Jobs and Energy, Energy and Jobs

By January 29, 2010Energy

President Obama in his State of the Union address correctly connected jobs to energy, saying, “[We] need more production, more efficiency, more incentives.” Is the Department of Interior listening?

From U.S. Rep. Doug Landborn (R-CO), ranking member on the Energy and Mineral Resources subcommittee in the House Committee on Natural Resources, a column in The Denver Post, “No-energy policies hurting Colorado.”

In Colorado, we have the keys to a partial solution to our energy problems. The U.S. Geologic Survey estimates that Colorado and neighboring states sit on a total of 1.5 trillion barrels of oil from our vast oil shale reserves, six times that of Saudi Arabia’s proven resources. This would satisfy the U.S. demand for imported oil of 10 million barrels a day for more than 200 years. Salazar has unfortunately not been willing to continue advances on research, development and demonstration projects from the previous administration.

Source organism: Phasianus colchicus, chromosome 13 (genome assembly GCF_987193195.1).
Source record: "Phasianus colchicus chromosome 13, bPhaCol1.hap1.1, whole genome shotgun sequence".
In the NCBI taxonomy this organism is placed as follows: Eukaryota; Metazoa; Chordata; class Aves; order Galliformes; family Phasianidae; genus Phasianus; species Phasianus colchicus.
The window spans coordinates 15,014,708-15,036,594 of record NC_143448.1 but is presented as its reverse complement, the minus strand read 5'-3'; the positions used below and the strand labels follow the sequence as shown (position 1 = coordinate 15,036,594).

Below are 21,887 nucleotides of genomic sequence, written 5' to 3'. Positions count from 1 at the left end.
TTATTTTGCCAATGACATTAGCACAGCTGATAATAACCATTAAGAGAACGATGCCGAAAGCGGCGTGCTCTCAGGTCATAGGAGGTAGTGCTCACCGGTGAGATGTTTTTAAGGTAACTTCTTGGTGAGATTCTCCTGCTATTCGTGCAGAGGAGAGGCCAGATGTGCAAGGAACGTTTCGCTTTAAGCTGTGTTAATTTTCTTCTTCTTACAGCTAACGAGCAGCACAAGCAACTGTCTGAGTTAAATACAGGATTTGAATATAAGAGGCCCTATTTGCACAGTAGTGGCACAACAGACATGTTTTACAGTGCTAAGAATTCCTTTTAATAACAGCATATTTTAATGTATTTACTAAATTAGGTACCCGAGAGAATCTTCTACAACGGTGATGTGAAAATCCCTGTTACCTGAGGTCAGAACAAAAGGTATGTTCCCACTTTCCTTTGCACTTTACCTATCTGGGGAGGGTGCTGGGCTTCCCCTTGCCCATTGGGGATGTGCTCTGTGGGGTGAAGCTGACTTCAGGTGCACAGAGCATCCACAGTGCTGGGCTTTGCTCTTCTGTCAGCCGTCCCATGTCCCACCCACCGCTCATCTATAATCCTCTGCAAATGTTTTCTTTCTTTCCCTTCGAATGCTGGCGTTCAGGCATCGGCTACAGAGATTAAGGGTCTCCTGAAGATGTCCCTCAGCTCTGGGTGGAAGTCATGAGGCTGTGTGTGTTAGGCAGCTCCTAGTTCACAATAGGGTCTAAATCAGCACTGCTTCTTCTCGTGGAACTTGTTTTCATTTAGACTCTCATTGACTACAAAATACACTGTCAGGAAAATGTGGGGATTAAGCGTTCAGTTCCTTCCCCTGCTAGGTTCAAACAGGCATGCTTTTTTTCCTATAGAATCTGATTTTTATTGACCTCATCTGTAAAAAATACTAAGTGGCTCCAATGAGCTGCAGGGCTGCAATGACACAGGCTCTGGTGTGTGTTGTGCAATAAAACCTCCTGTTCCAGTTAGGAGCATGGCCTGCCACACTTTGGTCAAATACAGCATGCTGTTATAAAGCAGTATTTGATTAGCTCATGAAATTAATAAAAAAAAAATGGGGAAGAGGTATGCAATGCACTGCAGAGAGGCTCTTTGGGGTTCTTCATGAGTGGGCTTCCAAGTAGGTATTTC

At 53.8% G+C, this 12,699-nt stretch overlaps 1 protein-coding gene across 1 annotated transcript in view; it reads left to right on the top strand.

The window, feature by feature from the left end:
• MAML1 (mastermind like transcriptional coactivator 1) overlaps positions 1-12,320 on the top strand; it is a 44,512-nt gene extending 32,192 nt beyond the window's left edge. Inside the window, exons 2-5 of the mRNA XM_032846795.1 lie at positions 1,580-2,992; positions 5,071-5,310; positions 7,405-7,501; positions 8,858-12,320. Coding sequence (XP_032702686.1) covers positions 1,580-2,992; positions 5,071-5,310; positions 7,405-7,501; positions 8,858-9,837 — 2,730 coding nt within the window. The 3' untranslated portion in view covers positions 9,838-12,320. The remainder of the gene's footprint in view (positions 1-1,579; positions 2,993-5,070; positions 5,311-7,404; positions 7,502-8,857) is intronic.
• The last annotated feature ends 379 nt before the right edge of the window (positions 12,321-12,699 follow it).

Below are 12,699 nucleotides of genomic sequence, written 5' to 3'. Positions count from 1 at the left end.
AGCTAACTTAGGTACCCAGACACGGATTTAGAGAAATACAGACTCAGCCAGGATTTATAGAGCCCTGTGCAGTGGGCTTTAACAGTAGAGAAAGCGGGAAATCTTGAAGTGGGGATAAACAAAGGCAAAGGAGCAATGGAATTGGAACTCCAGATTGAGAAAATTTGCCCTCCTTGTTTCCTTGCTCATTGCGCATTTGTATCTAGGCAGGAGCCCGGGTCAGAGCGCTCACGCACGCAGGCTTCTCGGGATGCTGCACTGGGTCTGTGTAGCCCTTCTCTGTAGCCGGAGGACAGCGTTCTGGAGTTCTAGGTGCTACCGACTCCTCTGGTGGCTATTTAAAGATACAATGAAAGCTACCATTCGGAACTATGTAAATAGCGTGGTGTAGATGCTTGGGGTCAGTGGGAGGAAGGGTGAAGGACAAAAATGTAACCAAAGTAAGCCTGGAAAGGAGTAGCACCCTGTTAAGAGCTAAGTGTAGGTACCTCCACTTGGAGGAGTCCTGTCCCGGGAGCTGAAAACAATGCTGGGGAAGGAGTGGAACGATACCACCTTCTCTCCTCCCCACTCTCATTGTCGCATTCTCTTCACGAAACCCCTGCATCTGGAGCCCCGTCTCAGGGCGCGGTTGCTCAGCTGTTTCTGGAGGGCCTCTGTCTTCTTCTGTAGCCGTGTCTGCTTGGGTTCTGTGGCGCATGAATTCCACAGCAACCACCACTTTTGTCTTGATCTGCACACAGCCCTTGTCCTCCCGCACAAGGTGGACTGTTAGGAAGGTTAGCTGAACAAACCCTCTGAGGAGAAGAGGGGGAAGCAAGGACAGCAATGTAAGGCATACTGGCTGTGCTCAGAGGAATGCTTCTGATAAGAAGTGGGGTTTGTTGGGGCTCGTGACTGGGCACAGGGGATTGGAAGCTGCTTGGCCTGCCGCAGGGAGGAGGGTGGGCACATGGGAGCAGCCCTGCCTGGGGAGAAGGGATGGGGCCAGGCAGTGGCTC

In another job-killing move, Salazar kicked off the New Year by announcing yet more roadblocks to energy development. He will now require more detailed environmental reviews and more public input for leases on federal lands, while at the same time cutting back on the use of popular streamlined leasing provisions.

Not only could oil shale help us achieve energy independence, it could also create thousands of high-paying jobs for Coloradans. Last year, workers in the oil and gas extraction industry earned on average more than $27 an hour. Those are jobs we should be promoting and developing rather than stifling.


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